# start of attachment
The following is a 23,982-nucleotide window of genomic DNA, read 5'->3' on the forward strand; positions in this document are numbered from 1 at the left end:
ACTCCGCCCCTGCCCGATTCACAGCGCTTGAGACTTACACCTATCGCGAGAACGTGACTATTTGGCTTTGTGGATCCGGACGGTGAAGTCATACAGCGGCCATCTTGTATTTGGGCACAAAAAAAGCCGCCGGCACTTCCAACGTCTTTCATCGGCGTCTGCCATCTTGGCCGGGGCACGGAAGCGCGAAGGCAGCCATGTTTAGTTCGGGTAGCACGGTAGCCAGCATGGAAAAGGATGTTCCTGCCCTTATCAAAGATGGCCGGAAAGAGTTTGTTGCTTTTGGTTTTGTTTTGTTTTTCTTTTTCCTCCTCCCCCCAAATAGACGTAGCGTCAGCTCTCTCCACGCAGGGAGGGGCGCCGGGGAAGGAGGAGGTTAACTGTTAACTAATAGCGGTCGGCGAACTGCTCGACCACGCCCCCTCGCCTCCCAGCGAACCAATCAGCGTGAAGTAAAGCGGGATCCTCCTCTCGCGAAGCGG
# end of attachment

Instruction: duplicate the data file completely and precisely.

The following is a 23,982-nucleotide window of genomic DNA, read 5'->3' on the forward strand; positions in this document are numbered from 1 at the left end:
ACTCCGCCCCTGCCCGATTCACAGCGCTTGAGACTTACACCTATCGCGAGAACGTGACTATTTGGCTTTGTGGATCCGGACGGTGAAGTCATACAGCGGCCATCTTGTATTTGGGCACAAAAAAAGCCGCCGGCACTTCCAACGTCTTTCATCGGCGTCTGCCATCTTGGCCGGGGCACGGAAGCGCGAAGGCAGCCATGTTTAGTTCGGGTAGCACGGTAGCCAGCATGGAAAAGGATGTTCCTGCCCTTATCAAAGATGGCCGGAAAGAGTTTGTTGCTTTTGGTTTTGTTTTGTTTTTCTTTTTCCTCCTCCCCCCAAATAGACGTAGCGTCAGCTCTCTCCACGCAGGGAGGGGCGCCGGGGAAGGAGGAGGTTAACTGTTAACTAATAGCGGTCGGCGAACTGCTCGACCACGCCCCCTCGCCTCCCAGCGAACCAATCAGCGTGAAGTAAAGCGGGATCCTCCTCTCGCGAAGCGG